Fawstin: I see more attacks like the one in Garland, physical attacks against those of us who speak and write and draw in ways to which they object. I see an enemy further emboldened by what I call the scumedia, who are dying to tell offended Muslims the opposite of “I’m Spartacus”: “I’m Not Pamela Geller!” The Garland attack is a litmus test, and we have a clearer picture of who is ready to fight and who has already submitted to the enemy’s sharia restrictions.

Biddle: Our mutual friend, the late Joshua Lipana, reviewed chapter one of your graphic novel The Infidel in the Summer 2011 issue of The Objective Standard. But you’ve written other books both in that series and separate from it. And, of course, you have projects in the works. What are your main products to date? And what can you tell us about projects in the works?

Fawstin: Joshua wrote a particularly good review, and I have a blurb from him on my blog: “an engaging story driven by fundamental ideas and full of politically incorrect humor,” which I really appreciated. I began my career as a professional cartoonist in 2004 with the release of my first graphic novel, Table for One, which garnered two nominations at the Eisner Awards, considered “The Oscars” of comics. In 2009 I released my blog collection/print companion to The Infidel, called ProPiganda: Drawing the Line Against Jihad, which is the first print appearance of Pigman, my anti-jihad superhero. The Infidel is about twin brothers whose Muslim background comes to the forefront of their lives after 9/11/01. The twins represent me, as if I split myself in two, with one part of me becoming a born-again Muslim and the other a recovered Muslim, and that’s the main conflict of the story, which is echoed in the Pigman story with his battle against SuperJihad.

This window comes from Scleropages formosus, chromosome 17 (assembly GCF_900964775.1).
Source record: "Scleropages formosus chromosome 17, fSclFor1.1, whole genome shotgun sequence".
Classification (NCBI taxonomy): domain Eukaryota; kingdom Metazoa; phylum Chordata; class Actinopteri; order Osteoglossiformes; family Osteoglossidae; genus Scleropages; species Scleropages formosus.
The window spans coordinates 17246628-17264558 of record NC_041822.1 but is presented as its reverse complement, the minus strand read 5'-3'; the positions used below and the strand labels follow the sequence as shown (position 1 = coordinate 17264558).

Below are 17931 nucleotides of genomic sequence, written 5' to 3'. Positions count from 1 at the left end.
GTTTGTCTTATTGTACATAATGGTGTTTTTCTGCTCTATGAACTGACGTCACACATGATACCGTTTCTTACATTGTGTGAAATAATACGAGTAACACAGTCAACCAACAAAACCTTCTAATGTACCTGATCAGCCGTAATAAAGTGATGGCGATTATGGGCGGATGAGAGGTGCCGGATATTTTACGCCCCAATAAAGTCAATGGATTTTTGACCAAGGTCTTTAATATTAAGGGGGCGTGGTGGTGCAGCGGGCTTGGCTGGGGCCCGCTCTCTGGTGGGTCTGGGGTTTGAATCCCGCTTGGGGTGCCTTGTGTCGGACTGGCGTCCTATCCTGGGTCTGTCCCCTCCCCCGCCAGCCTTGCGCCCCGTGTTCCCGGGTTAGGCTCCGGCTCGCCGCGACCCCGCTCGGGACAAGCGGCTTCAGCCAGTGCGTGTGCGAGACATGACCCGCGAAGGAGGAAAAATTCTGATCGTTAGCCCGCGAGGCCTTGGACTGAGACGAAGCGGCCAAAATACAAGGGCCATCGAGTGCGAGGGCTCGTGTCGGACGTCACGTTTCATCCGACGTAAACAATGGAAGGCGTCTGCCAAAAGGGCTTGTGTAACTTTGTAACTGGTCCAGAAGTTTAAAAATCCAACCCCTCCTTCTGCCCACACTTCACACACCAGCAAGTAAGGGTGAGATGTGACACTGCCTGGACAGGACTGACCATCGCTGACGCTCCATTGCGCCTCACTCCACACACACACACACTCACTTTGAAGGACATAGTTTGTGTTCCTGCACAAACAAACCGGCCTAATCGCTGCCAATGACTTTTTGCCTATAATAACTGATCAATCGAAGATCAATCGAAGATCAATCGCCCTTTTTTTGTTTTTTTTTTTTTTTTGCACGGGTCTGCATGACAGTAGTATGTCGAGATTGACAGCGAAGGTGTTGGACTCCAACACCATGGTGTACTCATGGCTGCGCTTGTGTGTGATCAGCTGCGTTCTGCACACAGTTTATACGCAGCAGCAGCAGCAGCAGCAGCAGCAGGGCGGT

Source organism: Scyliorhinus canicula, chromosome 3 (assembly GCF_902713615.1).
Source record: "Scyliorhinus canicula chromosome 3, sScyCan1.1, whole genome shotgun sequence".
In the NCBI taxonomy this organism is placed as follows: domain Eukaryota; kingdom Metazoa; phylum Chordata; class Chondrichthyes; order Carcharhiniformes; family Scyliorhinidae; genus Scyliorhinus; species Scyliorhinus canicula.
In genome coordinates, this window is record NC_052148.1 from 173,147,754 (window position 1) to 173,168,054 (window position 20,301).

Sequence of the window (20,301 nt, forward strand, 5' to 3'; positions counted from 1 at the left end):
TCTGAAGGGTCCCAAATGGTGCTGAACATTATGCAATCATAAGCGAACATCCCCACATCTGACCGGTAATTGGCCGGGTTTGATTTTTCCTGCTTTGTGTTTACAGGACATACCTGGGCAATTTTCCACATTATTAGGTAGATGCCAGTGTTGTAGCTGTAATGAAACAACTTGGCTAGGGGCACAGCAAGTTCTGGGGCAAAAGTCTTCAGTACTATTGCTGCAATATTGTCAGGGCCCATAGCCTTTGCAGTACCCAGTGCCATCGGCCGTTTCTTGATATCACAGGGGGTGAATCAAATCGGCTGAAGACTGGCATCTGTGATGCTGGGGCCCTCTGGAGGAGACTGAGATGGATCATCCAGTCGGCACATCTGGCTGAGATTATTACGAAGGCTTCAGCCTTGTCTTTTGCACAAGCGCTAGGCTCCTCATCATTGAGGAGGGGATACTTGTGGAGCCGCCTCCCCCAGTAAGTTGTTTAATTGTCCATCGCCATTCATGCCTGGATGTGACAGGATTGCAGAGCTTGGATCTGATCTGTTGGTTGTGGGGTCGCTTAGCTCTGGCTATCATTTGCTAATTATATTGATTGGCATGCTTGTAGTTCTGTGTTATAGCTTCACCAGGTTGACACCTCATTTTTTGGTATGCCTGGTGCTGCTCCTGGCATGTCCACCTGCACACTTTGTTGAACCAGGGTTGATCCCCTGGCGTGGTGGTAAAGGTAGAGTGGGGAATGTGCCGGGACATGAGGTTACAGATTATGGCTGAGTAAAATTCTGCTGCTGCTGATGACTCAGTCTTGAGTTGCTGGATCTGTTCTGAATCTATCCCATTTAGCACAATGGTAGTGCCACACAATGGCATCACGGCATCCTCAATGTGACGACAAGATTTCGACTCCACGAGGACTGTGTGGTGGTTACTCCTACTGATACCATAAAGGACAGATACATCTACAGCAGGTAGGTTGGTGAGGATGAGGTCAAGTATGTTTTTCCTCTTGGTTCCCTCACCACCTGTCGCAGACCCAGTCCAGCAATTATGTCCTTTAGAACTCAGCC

Biddle: Where can people view your cartoons and purchase your books? And how can they keep track of your work going forward?

Bosch Fawstin

Bosch Fawstin

Fawstin: I have my comic books, graphic novel, and my prints on my blog at I’m currently finishing up chapter three of The Infidel, featuring Pigman. The issue is as long as the first two issues combined, fifty-five pages, and I can’t wait to get it out. I also just signed a contract with a publisher for a project that I can’t yet divulge, but that I’m very happy to be working on.

Biddle: Thank you again for your time, Bosch. Yours is a voice of reason, justice, and benevolence, and the world needs to hear it loudly and clearly. Freedom depends on people like you.